The first NASCAR Craftsman Truck race at old Darlington Raceway and stops at two new superspeedways highlight the series' 24-race 2001 schedule.
In addition to racing May 12 on "The Lady in Black," as NASCAR's first paved superspeedway is known, the series will run for the first time at Kansas Speedway, on July 7, and Nashville Superspeedway, on Aug. 10.
The circuit also will add South Boston, Va., racing on the old short track Sept. 28. The series will return after a one-year absence to Las Vegas Motor Speedway on Oct. 14.
The series' seventh season will open Feb. 16 with The Daytona 250, and close Nov. 3 at California Speedway. Twenty races will be televised on ESPN, and four will be carried on ESPN2.
Timeout: NHRA star Tony Schumacher, his comeback from serious leg injuries limited to one aborted attempt last week, is eyeing a return next week in the season-ending event in Pomona, Calif.
"I would say Pomona looks good," said Schumacher, who shattered his left leg in six places and dislocated three fingers on his right hand in a wreck early last month in Memphis, Tenn.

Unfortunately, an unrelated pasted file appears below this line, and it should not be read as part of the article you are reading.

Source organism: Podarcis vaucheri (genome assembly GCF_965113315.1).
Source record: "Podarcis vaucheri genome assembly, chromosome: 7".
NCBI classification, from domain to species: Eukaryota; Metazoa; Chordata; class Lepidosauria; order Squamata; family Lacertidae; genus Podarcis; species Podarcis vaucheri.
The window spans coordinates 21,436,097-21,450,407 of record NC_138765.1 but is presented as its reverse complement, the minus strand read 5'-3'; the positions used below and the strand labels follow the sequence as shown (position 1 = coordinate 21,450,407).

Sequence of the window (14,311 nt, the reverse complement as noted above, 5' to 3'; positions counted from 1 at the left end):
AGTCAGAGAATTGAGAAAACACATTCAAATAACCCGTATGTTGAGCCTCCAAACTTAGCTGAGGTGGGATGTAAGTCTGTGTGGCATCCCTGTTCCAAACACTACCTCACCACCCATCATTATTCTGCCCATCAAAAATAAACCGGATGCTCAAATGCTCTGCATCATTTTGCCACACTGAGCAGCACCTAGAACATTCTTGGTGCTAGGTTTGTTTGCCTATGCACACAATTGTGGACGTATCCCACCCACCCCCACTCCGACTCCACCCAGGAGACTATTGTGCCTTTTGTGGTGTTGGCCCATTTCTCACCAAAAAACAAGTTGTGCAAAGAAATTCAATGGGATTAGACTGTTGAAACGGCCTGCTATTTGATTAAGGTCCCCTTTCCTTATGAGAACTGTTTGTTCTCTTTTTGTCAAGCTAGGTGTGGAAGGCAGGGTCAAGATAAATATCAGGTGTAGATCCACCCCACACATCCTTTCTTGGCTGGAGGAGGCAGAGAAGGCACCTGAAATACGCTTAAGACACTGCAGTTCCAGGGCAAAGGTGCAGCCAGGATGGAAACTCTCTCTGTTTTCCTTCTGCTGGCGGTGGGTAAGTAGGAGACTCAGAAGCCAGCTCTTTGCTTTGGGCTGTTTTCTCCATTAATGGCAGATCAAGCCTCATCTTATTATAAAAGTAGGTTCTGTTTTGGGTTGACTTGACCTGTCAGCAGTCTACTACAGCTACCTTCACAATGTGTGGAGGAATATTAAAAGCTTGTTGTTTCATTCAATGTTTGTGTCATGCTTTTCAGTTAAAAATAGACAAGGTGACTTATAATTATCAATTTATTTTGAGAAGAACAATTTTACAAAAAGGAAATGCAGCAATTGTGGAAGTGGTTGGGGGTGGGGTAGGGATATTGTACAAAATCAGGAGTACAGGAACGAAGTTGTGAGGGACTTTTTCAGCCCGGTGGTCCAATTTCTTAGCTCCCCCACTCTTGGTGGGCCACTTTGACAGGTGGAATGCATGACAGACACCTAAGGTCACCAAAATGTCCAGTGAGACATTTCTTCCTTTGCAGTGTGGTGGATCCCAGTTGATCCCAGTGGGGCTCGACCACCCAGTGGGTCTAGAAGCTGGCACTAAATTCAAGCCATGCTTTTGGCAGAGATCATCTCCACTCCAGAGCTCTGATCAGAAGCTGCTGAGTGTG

He will skip this week's event in Ennis, Texas.
Benson's Track: Winston Cup driver Johnny Benson and minor league baseball's West Michigan Whitecaps are the new owners of Berlin Raceway near Benson's hometown of Grand Rapids, Mich.
Benson and Whitecaps Racing Development will oversee the 50-year-old, 0.4-mile paved oval. Benson says he's learned something about promoting from H.A. "Humpy" Wheeler, the president of Lowe's Motor Speedway in Concord, N.C.
"I think Humpy once said running a track is all about the three Ts tickets, traffic and toilets," Benson explained. "If you get those figured out the rest is easy."
Pinch Driver: Geoffrey Bodine will attempt to qualify the No. 98 MacPherson Motorsports Ford for the Pennzoil 400 on Nov. 12 at Homestead-Miami Speedway. Jeff Fuller drove the car in the UAW-GM Quality 500 on Oct. 8 at Lowe's Motor Speedway.